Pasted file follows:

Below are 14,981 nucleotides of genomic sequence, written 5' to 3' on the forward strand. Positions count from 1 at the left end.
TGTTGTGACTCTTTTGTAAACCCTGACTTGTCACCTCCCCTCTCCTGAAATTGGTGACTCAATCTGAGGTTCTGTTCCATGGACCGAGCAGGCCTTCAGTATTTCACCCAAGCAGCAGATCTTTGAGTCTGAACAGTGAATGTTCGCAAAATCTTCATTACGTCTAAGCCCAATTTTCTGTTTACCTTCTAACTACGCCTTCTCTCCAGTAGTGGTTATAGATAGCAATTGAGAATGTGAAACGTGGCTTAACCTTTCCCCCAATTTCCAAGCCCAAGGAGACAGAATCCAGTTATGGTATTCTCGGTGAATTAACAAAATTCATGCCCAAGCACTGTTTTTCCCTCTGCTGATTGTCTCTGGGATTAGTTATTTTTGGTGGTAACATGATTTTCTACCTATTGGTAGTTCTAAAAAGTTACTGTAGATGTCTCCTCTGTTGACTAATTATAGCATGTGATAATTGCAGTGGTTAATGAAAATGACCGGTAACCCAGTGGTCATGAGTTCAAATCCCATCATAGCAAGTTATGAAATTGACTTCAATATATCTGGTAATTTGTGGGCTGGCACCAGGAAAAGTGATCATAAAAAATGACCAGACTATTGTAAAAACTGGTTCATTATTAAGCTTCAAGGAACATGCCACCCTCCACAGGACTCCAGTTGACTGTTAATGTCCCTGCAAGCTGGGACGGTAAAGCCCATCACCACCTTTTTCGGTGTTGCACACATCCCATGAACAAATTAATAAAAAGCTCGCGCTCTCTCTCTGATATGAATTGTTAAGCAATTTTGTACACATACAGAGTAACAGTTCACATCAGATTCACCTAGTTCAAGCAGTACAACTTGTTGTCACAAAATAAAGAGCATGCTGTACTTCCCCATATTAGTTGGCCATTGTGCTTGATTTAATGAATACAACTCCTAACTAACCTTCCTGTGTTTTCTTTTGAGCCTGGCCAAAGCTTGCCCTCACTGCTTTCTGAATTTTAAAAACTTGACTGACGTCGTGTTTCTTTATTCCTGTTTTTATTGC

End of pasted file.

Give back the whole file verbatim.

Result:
Below are 14,981 nucleotides of genomic sequence, written 5' to 3' on the forward strand. Positions count from 1 at the left end.
TGTTGTGACTCTTTTGTAAACCCTGACTTGTCACCTCCCCTCTCCTGAAATTGGTGACTCAATCTGAGGTTCTGTTCCATGGACCGAGCAGGCCTTCAGTATTTCACCCAAGCAGCAGATCTTTGAGTCTGAACAGTGAATGTTCGCAAAATCTTCATTACGTCTAAGCCCAATTTTCTGTTTACCTTCTAACTACGCCTTCTCTCCAGTAGTGGTTATAGATAGCAATTGAGAATGTGAAACGTGGCTTAACCTTTCCCCCAATTTCCAAGCCCAAGGAGACAGAATCCAGTTATGGTATTCTCGGTGAATTAACAAAATTCATGCCCAAGCACTGTTTTTCCCTCTGCTGATTGTCTCTGGGATTAGTTATTTTTGGTGGTAACATGATTTTCTACCTATTGGTAGTTCTAAAAAGTTACTGTAGATGTCTCCTCTGTTGACTAATTATAGCATGTGATAATTGCAGTGGTTAATGAAAATGACCGGTAACCCAGTGGTCATGAGTTCAAATCCCATCATAGCAAGTTATGAAATTGACTTCAATATATCTGGTAATTTGTGGGCTGGCACCAGGAAAAGTGATCATAAAAAATGACCAGACTATTGTAAAAACTGGTTCATTATTAAGCTTCAAGGAACATGCCACCCTCCACAGGACTCCAGTTGACTGTTAATGTCCCTGCAAGCTGGGACGGTAAAGCCCATCACCACCTTTTTCGGTGTTGCACACATCCCATGAACAAATTAATAAAAAGCTCGCGCTCTCTCTCTGATATGAATTGTTAAGCAATTTTGTACACATACAGAGTAACAGTTCACATCAGATTCACCTAGTTCAAGCAGTACAACTTGTTGTCACAAAATAAAGAGCATGCTGTACTTCCCCATATTAGTTGGCCATTGTGCTTGATTTAATGAATACAACTCCTAACTAACCTTCCTGTGTTTTCTTTTGAGCCTGGCCAAAGCTTGCCCTCACTGCTTTCTGAATTTTAAAAACTTGACTGACGTCGTGTTTCTTTATTCCTGTTTTTATTGC